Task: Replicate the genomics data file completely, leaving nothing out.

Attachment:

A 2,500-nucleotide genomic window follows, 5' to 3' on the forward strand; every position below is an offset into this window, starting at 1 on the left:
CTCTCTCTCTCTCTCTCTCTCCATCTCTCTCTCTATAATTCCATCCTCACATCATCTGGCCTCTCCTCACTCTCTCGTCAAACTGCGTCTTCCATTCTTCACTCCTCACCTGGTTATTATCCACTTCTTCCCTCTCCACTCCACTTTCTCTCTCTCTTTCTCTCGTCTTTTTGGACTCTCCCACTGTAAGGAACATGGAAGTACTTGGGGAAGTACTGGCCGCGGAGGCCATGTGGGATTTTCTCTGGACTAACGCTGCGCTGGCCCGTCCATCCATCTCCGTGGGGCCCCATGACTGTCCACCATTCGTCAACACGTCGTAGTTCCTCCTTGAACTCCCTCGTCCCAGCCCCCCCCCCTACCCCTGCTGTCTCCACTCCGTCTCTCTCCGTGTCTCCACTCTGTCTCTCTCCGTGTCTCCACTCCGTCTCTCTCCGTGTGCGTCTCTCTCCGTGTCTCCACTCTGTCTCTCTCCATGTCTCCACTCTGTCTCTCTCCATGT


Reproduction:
A 2,500-nucleotide genomic window follows, 5' to 3' on the forward strand; every position below is an offset into this window, starting at 1 on the left:
CTCTCTCTCTCTCTCTCTCTCCATCTCTCTCTCTATAATTCCATCCTCACATCATCTGGCCTCTCCTCACTCTCTCGTCAAACTGCGTCTTCCATTCTTCACTCCTCACCTGGTTATTATCCACTTCTTCCCTCTCCACTCCACTTTCTCTCTCTCTTTCTCTCGTCTTTTTGGACTCTCCCACTGTAAGGAACATGGAAGTACTTGGGGAAGTACTGGCCGCGGAGGCCATGTGGGATTTTCTCTGGACTAACGCTGCGCTGGCCCGTCCATCCATCTCCGTGGGGCCCCATGACTGTCCACCATTCGTCAACACGTCGTAGTTCCTCCTTGAACTCCCTCGTCCCAGCCCCCCCCCCTACCCCTGCTGTCTCCACTCCGTCTCTCTCCGTGTCTCCACTCTGTCTCTCTCCGTGTCTCCACTCCGTCTCTCTCCGTGTGCGTCTCTCTCCGTGTCTCCACTCTGTCTCTCTCCATGTCTCCACTCTGTCTCTCTCCATGT